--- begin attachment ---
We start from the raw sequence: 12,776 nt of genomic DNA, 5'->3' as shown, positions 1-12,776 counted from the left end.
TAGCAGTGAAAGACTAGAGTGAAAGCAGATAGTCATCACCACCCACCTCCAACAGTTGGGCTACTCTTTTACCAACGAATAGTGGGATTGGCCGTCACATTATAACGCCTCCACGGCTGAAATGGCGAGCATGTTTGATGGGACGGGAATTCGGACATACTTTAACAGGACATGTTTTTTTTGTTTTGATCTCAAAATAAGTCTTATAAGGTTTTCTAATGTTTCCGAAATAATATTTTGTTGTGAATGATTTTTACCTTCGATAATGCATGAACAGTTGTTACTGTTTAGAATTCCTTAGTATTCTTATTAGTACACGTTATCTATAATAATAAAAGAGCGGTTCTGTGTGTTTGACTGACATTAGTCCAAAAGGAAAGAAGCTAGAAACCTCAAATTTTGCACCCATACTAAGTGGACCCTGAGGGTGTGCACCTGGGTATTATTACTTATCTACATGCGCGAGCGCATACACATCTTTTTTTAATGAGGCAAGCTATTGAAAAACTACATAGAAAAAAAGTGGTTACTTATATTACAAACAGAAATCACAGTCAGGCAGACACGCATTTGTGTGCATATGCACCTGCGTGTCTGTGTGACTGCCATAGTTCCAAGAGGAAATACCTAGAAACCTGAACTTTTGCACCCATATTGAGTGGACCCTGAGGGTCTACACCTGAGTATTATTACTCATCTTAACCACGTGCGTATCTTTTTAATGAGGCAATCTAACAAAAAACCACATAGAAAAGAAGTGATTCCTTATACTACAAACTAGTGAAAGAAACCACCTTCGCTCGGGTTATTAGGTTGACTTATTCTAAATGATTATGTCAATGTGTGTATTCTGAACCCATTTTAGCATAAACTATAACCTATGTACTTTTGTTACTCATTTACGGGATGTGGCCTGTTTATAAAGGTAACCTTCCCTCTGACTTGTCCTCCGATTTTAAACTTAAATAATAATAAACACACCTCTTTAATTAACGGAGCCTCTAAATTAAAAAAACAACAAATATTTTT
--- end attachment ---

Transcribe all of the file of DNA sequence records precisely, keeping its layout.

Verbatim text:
We start from the raw sequence: 12,776 nt of genomic DNA, 5'->3' as shown, positions 1-12,776 counted from the left end.
TAGCAGTGAAAGACTAGAGTGAAAGCAGATAGTCATCACCACCCACCTCCAACAGTTGGGCTACTCTTTTACCAACGAATAGTGGGATTGGCCGTCACATTATAACGCCTCCACGGCTGAAATGGCGAGCATGTTTGATGGGACGGGAATTCGGACATACTTTAACAGGACATGTTTTTTTTGTTTTGATCTCAAAATAAGTCTTATAAGGTTTTCTAATGTTTCCGAAATAATATTTTGTTGTGAATGATTTTTACCTTCGATAATGCATGAACAGTTGTTACTGTTTAGAATTCCTTAGTATTCTTATTAGTACACGTTATCTATAATAATAAAAGAGCGGTTCTGTGTGTTTGACTGACATTAGTCCAAAAGGAAAGAAGCTAGAAACCTCAAATTTTGCACCCATACTAAGTGGACCCTGAGGGTGTGCACCTGGGTATTATTACTTATCTACATGCGCGAGCGCATACACATCTTTTTTTAATGAGGCAAGCTATTGAAAAACTACATAGAAAAAAAGTGGTTACTTATATTACAAACAGAAATCACAGTCAGGCAGACACGCATTTGTGTGCATATGCACCTGCGTGTCTGTGTGACTGCCATAGTTCCAAGAGGAAATACCTAGAAACCTGAACTTTTGCACCCATATTGAGTGGACCCTGAGGGTCTACACCTGAGTATTATTACTCATCTTAACCACGTGCGTATCTTTTTAATGAGGCAATCTAACAAAAAACCACATAGAAAAGAAGTGATTCCTTATACTACAAACTAGTGAAAGAAACCACCTTCGCTCGGGTTATTAGGTTGACTTATTCTAAATGATTATGTCAATGTGTGTATTCTGAACCCATTTTAGCATAAACTATAACCTATGTACTTTTGTTACTCATTTACGGGATGTGGCCTGTTTATAAAGGTAACCTTCCCTCTGACTTGTCCTCCGATTTTAAACTTAAATAATAATAAACACACCTCTTTAATTAACGGAGCCTCTAAATTAAAAAAACAACAAATATTTTT